“Breeze Airways adding new flights from Jacksonville” via Gary T. Mills of the Florida Times-Union — Seven months after its inaugural flight from Jacksonville, low-fare airline Breeze Airways is adding new destinations and returning others to its flight schedule at JIA. Beginning Thursday, May 18, Breeze will offer four weekly nonstop flights from Jacksonville International Airport to Raleigh-Durham (North Carolina) International Airport, the airline announced Wednesday. The flights will depart Jacksonville on Thursdays, Fridays, Sundays and Mondays. Also, that week, Breeze will begin offering its one-stop “BreezeThru” service to two added cities: Providence, Rhode Island, and Islip/Long Island, New York. Passengers on those flights from Jacksonville will not have a plane change at the intermediate stop.
“Santa Rosa’s public school for Black students opened 114 years ago. They were honored Tuesday.” via Kamal Morgan of the Pensacola News Journal — More than a century after Santa Rosa County opened its first public school for Black students, the city of Milton honored the legacy of J.B. Turner School. J.B. Turner School served students from grades one through nine, later adding a high school that would open the door for its students to enter college for the first time. “It’s very important that children know where they came from and the evolutionary line of the educational system so they can see where they are now to go back and study and to look at personalities and (know) they are somebody,” said LEAP Committee Chair Mary Johnson.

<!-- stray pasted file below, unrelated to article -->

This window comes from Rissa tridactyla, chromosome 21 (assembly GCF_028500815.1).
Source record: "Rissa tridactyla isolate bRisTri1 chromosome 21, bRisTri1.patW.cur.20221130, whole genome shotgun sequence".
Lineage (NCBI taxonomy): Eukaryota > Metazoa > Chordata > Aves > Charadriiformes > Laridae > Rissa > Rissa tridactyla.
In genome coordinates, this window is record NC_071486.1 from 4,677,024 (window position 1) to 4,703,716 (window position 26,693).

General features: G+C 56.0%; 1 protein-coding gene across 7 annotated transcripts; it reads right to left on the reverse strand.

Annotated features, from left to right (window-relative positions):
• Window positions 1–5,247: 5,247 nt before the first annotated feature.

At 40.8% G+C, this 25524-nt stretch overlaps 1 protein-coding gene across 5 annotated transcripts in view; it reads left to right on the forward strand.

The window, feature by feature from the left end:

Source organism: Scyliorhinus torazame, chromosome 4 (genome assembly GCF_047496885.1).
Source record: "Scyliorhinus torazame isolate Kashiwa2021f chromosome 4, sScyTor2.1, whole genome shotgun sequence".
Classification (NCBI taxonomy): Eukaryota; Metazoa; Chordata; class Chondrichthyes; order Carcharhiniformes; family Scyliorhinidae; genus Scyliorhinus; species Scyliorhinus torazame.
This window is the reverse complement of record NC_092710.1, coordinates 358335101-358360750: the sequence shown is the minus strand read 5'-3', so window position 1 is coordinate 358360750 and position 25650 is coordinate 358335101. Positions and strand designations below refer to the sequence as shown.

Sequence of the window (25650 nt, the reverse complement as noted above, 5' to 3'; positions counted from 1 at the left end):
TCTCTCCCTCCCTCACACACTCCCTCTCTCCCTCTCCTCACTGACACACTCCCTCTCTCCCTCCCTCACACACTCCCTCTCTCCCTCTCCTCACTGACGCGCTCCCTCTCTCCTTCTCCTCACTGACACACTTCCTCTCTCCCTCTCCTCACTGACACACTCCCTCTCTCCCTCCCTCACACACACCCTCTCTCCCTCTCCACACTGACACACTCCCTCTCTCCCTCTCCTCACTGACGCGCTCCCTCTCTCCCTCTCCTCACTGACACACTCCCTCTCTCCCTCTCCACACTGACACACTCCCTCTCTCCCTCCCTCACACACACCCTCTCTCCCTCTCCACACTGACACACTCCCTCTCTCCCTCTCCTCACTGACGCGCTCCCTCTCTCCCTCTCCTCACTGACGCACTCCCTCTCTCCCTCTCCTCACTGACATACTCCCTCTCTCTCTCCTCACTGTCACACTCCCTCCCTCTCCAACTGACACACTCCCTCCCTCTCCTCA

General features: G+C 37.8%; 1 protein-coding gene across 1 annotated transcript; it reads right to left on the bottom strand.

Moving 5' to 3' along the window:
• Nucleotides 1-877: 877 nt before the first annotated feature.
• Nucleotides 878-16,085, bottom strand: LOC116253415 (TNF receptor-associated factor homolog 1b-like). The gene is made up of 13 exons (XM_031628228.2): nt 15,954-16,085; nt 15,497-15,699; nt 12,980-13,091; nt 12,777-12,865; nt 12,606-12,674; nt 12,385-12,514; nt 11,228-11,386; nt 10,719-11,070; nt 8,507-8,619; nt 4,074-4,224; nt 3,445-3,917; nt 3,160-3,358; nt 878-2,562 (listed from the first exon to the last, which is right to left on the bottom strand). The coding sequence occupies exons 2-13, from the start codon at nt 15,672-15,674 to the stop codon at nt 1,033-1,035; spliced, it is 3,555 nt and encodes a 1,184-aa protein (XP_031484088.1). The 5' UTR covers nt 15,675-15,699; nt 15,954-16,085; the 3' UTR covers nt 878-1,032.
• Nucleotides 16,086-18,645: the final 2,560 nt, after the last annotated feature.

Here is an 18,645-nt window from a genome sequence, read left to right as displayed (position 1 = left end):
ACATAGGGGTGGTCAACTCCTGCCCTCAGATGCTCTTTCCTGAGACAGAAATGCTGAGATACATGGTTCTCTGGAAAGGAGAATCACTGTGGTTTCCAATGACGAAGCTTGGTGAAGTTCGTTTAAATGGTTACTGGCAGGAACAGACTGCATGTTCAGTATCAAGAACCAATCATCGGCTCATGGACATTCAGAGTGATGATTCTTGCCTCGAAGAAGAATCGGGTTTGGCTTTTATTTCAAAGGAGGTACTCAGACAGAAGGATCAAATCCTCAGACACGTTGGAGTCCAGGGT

— TOP OPINION —
“Congress protects all marriages, without Rubio and Rick Scott” via the South Florida Sun-Sentinel editorial board — Final passage Thursday of the Respect for Marriage Act, which protects same-sex and interracial marriages, takes its place in history as a triumph for human rights, for the beleaguered American political system and for the best of human nature.
On this issue, only one correct side exists. In the Senate, Florida’s Rubio and Scott were again on the wrong side. Both opposed the bill after having supported unsuccessful amendments to weaken it.
For their excuse, Florida’s Senators relied on the flimsy pretext that it exposes religious charities like adoption services to lawsuits for shunning same-sex couples. It does not. If anything, it amplifies the protections they can assert under the Constitution and existing federal law.
Rubio took the wrong side despite having just won another six-year term. If he still looks in the mirror and sees a future President, this vote might help him in the primaries, but it would be a serious liability in a November general election.
Scott, who says he’ll run for re-election rather than for President in 2024, is one of the most partisan naysayers on Capitol Hill. According to the nonpartisan website GovTrack.us, he was the 12th most politically right-wing Senator during the 2019-2021 term, putting him well to the right of most Floridians.
— OPINIONS —
“Georgia exposed the Trumpist scam” via David French of The Dispatch — Ever since the GOP’s profound November disappointment, I’ve been asked countless versions of the same question: “After everything that’s happened before, why only now are Republicans breaking with Trump? Did one election matter that much?” My answer is simple: “This one election impacted how people view everything that happened before.” Let’s put it this way — Trump’s surprise 2016 victory understandably imprinted on the Republican mind the idea that Trump was a winner. He was the “only” GOP candidate who could’ve vanquished the hated Clinton dynasty. This was, of course, an unfalsifiable assertion, because he was the only GOP candidate who did in fact run against Hillary. But the perception was there. But when Republicans couldn’t take the Senate and barely took the House in 2022 — and the disappointing outcome so clearly turned on specific MAGA candidates for Senate — I watched in real-time as the scales dropped from people’s eyes.